US broadband homes are increasingly choosing to place their router in the living room rather than home office in order to better serve their connected video devices, according to The Diffusion Group.
Over four in five US broadband households now have home networks installed – up a few percentage points from 2011 – with over a third of routers now found in ‘primary living spaces’ – nearly twice the number found in spaces dedicated to home offices.
Michael Greeson, founding partner of The Diffusion Group, observes that just a few years ago, network use was dominated by data-centric activities (email, messaging, productivity applications, etc.), with few consumers actually using their home networks to access and share digital media.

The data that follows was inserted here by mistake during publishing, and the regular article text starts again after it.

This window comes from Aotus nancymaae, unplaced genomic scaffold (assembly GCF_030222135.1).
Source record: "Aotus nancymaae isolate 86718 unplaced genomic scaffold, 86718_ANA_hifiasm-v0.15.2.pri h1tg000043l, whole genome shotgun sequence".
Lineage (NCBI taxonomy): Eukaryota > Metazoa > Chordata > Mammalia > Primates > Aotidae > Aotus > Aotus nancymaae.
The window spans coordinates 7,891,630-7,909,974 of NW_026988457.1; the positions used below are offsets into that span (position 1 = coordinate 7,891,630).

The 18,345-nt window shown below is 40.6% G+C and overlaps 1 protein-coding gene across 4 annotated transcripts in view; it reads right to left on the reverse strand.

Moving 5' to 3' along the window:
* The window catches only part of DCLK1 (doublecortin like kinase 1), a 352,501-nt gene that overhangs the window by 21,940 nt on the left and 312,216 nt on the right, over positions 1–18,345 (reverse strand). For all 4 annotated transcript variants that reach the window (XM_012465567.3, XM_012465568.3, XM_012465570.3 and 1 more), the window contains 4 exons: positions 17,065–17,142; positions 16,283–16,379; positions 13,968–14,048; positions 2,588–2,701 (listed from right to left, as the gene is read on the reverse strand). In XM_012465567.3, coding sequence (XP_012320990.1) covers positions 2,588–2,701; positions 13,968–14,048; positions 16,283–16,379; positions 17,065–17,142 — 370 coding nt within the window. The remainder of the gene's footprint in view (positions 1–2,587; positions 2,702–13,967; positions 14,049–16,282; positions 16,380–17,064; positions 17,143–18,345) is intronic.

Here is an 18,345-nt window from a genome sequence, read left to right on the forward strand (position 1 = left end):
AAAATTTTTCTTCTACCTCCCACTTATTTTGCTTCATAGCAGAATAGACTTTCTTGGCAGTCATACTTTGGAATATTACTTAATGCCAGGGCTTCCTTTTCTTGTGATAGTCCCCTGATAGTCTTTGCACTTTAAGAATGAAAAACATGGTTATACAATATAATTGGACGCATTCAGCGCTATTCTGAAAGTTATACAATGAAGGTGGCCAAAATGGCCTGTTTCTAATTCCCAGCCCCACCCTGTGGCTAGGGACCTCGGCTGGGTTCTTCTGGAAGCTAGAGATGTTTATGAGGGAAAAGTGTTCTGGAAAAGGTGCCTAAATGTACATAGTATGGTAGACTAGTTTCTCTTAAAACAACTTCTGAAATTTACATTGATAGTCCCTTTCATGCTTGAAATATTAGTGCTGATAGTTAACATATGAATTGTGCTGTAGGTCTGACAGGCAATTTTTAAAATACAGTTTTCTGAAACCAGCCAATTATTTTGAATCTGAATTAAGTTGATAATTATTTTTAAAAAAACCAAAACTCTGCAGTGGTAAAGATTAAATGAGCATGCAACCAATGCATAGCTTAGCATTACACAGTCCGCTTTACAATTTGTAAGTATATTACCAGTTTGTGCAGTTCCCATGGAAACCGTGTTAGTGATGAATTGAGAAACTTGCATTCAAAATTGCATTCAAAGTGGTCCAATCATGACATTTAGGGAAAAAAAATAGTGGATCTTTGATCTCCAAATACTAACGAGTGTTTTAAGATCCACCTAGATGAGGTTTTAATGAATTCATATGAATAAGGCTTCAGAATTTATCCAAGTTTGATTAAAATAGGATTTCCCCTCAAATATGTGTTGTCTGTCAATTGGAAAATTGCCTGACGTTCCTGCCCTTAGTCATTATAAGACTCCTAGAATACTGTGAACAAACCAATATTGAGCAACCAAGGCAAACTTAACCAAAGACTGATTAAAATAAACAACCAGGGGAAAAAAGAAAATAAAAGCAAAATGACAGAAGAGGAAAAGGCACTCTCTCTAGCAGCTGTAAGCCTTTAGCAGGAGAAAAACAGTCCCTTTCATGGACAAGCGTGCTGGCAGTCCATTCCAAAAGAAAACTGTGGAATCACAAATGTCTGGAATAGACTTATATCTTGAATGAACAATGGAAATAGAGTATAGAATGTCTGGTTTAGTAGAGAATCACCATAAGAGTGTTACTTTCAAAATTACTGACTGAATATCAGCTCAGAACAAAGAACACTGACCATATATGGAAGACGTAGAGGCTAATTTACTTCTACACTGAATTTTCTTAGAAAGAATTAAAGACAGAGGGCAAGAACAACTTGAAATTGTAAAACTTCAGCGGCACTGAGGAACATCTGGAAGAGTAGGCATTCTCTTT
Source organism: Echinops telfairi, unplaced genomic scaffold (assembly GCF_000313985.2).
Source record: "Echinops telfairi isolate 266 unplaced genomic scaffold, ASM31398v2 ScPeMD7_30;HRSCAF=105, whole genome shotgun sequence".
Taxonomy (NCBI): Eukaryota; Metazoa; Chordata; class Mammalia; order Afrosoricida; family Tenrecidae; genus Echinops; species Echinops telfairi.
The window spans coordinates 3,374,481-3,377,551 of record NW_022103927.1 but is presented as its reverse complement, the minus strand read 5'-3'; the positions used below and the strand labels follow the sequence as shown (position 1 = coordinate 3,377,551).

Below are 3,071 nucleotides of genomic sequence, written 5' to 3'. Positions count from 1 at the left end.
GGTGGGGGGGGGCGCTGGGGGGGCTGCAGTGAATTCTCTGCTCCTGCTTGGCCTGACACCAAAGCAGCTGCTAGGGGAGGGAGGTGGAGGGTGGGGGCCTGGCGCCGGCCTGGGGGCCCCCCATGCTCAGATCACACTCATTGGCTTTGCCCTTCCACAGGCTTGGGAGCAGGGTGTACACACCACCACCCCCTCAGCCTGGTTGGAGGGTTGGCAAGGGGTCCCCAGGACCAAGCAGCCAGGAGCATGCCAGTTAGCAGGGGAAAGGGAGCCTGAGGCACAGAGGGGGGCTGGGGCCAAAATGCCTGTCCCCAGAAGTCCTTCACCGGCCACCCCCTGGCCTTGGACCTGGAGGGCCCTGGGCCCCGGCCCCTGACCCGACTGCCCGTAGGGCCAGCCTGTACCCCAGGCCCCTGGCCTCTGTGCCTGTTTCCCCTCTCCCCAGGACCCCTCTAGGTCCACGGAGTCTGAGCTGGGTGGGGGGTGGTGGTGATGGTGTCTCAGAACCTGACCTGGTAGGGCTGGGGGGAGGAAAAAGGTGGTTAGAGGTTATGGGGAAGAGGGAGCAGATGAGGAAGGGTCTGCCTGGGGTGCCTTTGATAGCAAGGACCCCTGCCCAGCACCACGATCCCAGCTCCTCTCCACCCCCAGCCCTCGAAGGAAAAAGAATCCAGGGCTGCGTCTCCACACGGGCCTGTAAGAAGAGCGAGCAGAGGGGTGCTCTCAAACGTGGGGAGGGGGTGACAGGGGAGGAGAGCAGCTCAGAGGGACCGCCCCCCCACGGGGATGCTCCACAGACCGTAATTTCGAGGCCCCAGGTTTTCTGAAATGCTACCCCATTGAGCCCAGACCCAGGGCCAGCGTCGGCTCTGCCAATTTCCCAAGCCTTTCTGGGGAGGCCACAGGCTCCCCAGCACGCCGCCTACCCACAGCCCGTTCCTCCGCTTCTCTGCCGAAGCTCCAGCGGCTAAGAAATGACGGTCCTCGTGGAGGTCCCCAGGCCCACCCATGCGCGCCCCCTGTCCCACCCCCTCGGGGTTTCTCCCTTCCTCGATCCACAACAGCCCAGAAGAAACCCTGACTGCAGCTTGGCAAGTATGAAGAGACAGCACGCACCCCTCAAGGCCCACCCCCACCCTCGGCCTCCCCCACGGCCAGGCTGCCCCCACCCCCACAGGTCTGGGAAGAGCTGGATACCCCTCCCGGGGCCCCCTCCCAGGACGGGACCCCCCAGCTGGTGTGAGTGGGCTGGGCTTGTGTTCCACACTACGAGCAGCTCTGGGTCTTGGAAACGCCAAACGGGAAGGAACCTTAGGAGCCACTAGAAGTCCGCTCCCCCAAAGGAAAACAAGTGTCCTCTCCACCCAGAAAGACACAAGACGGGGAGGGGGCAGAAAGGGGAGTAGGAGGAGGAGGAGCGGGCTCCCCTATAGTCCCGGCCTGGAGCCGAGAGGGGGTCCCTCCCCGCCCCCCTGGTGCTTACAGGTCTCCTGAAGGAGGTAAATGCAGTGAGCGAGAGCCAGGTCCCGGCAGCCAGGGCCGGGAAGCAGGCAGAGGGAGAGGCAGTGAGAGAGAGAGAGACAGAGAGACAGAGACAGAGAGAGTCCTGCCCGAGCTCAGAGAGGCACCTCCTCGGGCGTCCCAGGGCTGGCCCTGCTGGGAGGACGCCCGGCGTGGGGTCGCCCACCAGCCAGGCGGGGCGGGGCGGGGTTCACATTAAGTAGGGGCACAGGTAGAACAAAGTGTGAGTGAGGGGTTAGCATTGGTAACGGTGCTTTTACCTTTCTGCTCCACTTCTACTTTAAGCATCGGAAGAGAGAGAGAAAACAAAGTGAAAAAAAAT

“Today, however, 62 per cent of networked households are using their network to stream digital media,” adds Greeson.
TDG believes that both router placement and primary use are highly correlated with age: the younger the head-of-household, the more likely it is that the router is located in the primary living space, and that the network is used to stream digital media.
According to TDG’s data, nearly eight in ten Millennials (aged 18 to 34 years old) use their home networks to stream media, a rate that also declines as age increases.
With Amazon and Google launching smart home initiatives, have the telcos missed out on their chance to cash in on this market?
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